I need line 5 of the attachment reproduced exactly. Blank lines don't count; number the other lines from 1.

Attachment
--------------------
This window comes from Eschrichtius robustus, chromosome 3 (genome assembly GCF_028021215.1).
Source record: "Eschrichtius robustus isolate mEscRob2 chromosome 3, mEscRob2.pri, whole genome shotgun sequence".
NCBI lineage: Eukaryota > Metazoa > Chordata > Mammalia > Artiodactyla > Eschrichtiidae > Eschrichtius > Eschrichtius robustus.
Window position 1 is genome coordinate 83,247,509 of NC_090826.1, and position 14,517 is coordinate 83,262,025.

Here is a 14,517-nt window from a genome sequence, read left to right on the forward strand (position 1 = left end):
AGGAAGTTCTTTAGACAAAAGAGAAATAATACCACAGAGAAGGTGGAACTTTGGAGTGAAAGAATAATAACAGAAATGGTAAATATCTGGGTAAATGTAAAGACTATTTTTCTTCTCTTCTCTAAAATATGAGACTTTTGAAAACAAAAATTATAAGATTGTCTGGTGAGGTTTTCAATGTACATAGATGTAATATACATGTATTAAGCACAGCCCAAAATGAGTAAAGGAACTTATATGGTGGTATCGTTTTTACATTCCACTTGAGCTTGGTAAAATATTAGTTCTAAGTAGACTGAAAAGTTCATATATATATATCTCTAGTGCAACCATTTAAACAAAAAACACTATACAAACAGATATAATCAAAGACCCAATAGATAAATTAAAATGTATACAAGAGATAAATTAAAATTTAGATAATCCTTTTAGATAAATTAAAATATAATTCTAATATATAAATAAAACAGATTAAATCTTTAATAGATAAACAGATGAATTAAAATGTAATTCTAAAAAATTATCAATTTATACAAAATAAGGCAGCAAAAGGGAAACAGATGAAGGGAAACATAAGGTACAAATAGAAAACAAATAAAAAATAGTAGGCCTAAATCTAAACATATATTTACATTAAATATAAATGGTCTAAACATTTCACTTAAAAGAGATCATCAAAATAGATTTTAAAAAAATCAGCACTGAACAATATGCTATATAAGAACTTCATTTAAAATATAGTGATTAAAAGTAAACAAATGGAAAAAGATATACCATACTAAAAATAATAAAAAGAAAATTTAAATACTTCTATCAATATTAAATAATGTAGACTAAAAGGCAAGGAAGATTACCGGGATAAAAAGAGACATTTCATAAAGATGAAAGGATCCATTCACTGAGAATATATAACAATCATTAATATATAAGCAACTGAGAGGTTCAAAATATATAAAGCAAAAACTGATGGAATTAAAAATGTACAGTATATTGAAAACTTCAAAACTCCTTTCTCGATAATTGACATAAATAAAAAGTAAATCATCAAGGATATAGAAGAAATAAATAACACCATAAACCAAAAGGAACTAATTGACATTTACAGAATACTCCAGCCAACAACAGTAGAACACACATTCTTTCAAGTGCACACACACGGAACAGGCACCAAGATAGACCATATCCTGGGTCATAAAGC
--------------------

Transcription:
Here is a 14,517-nt window from a genome sequence, read left to right on the forward strand (position 1 = left end):